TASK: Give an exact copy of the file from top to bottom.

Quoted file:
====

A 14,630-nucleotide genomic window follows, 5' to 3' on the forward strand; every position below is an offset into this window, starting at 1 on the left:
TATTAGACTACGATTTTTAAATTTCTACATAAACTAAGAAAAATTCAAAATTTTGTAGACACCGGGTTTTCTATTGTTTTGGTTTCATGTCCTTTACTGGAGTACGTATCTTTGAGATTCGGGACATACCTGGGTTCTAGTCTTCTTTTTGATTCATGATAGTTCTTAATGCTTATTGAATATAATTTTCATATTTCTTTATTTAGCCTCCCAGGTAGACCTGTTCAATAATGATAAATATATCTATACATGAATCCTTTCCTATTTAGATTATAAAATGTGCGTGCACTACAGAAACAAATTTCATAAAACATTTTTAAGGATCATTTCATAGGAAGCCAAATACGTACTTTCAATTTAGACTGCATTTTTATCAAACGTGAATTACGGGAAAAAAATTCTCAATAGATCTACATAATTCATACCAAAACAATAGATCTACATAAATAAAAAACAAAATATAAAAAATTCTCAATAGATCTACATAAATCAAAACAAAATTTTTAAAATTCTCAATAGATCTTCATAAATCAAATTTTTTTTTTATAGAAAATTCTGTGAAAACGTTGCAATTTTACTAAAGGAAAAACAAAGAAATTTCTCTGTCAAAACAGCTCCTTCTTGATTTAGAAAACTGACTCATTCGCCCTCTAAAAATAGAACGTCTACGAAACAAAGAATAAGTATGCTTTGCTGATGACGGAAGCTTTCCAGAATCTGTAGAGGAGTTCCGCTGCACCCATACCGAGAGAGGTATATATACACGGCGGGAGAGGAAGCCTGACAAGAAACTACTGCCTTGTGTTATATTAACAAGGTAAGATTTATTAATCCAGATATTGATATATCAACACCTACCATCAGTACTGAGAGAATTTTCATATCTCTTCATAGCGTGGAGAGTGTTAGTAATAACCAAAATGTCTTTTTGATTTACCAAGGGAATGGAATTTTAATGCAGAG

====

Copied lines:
A 14,630-nucleotide genomic window follows, 5' to 3' on the forward strand; every position below is an offset into this window, starting at 1 on the left:
TATTAGACTACGATTTTTAAATTTCTACATAAACTAAGAAAAATTCAAAATTTTGTAGACACCGGGTTTTCTATTGTTTTGGTTTCATGTCCTTTACTGGAGTACGTATCTTTGAGATTCGGGACATACCTGGGTTCTAGTCTTCTTTTTGATTCATGATAGTTCTTAATGCTTATTGAATATAATTTTCATATTTCTTTATTTAGCCTCCCAGGTAGACCTGTTCAATAATGATAAATATATCTATACATGAATCCTTTCCTATTTAGATTATAAAATGTGCGTGCACTACAGAAACAAATTTCATAAAACATTTTTAAGGATCATTTCATAGGAAGCCAAATACGTACTTTCAATTTAGACTGCATTTTTATCAAACGTGAATTACGGGAAAAAAATTCTCAATAGATCTACATAATTCATACCAAAACAATAGATCTACATAAATAAAAAACAAAATATAAAAAATTCTCAATAGATCTACATAAATCAAAACAAAATTTTTAAAATTCTCAATAGATCTTCATAAATCAAATTTTTTTTTTATAGAAAATTCTGTGAAAACGTTGCAATTTTACTAAAGGAAAAACAAAGAAATTTCTCTGTCAAAACAGCTCCTTCTTGATTTAGAAAACTGACTCATTCGCCCTCTAAAAATAGAACGTCTACGAAACAAAGAATAAGTATGCTTTGCTGATGACGGAAGCTTTCCAGAATCTGTAGAGGAGTTCCGCTGCACCCATACCGAGAGAGGTATATATACACGGCGGGAGAGGAAGCCTGACAAGAAACTACTGCCTTGTGTTATATTAACAAGGTAAGATTTATTAATCCAGATATTGATATATCAACACCTACCATCAGTACTGAGAGAATTTTCATATCTCTTCATAGCGTGGAGAGTGTTAGTAATAACCAAAATGTCTTTTTGATTTACCAAGGGAATGGAATTTTAATGCAGAG